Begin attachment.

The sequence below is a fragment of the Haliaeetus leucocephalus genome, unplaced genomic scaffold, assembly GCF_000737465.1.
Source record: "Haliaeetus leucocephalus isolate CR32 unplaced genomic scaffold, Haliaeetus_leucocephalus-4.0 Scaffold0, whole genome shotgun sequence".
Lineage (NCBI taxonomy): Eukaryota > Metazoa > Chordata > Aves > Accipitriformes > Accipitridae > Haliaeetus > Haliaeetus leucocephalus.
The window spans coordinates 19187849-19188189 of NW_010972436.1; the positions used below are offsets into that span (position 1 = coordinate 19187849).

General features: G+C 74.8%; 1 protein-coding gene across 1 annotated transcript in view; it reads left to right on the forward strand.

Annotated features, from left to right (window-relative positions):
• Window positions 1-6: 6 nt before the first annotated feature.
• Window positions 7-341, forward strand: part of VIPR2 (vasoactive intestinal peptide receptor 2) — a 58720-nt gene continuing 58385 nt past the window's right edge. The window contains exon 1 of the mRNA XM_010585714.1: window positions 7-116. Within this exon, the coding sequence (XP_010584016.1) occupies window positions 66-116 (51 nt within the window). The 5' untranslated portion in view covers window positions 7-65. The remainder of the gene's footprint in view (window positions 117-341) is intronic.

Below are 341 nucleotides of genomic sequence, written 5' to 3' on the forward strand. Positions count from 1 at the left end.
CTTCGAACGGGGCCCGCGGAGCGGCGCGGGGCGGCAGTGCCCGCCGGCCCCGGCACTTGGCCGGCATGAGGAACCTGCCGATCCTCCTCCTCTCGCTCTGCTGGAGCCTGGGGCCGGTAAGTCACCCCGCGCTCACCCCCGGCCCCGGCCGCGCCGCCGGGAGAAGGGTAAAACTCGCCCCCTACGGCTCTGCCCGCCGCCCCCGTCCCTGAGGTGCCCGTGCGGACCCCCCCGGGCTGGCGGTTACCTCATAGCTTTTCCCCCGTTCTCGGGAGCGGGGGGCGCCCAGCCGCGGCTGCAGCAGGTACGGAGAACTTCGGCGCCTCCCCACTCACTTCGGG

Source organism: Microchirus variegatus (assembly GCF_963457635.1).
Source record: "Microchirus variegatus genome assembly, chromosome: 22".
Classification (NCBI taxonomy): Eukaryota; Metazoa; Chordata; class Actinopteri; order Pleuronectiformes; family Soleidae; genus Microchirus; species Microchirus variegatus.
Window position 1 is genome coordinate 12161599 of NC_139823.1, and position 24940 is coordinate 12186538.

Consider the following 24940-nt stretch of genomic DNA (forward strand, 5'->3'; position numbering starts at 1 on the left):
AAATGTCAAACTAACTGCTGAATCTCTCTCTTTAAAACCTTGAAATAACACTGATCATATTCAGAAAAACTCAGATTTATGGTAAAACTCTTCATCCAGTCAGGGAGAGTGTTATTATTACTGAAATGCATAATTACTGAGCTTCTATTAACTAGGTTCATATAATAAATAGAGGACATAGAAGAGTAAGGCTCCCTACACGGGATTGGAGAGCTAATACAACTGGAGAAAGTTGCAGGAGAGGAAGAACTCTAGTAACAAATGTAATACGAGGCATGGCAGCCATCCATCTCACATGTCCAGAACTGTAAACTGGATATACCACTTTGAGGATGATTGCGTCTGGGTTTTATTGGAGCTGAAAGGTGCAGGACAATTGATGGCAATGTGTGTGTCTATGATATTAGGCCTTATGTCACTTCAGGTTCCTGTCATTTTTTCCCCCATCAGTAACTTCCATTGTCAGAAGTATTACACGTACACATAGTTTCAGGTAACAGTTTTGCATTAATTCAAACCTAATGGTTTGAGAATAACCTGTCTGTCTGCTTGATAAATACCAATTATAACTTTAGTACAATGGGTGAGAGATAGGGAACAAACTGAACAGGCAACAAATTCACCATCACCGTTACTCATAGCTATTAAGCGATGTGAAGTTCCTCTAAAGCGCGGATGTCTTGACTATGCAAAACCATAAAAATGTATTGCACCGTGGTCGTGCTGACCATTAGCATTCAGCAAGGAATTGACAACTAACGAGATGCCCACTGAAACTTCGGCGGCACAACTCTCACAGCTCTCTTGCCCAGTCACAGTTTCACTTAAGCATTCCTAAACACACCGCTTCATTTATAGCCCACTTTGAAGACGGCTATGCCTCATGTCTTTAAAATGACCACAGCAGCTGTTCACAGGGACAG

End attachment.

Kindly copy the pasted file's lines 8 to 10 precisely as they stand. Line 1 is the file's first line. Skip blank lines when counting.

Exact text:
• Window positions 7-341, forward strand: part of VIPR2 (vasoactive intestinal peptide receptor 2) — a 58720-nt gene continuing 58385 nt past the window's right edge. The window contains exon 1 of the mRNA XM_010585714.1: window positions 7-116. Within this exon, the coding sequence (XP_010584016.1) occupies window positions 66-116 (51 nt within the window). The 5' untranslated portion in view covers window positions 7-65. The remainder of the gene's footprint in view (window positions 117-341) is intronic.

Below are 341 nucleotides of genomic sequence, written 5' to 3' on the forward strand. Positions count from 1 at the left end.
CTTCGAACGGGGCCCGCGGAGCGGCGCGGGGCGGCAGTGCCCGCCGGCCCCGGCACTTGGCCGGCATGAGGAACCTGCCGATCCTCCTCCTCTCGCTCTGCTGGAGCCTGGGGCCGGTAAGTCACCCCGCGCTCACCCCCGGCCCCGGCCGCGCCGCCGGGAGAAGGGTAAAACTCGCCCCCTACGGCTCTGCCCGCCGCCCCCGTCCCTGAGGTGCCCGTGCGGACCCCCCCGGGCTGGCGGTTACCTCATAGCTTTTCCCCCGTTCTCGGGAGCGGGGGGCGCCCAGCCGCGGCTGCAGCAGGTACGGAGAACTTCGGCGCCTCCCCACTCACTTCGGG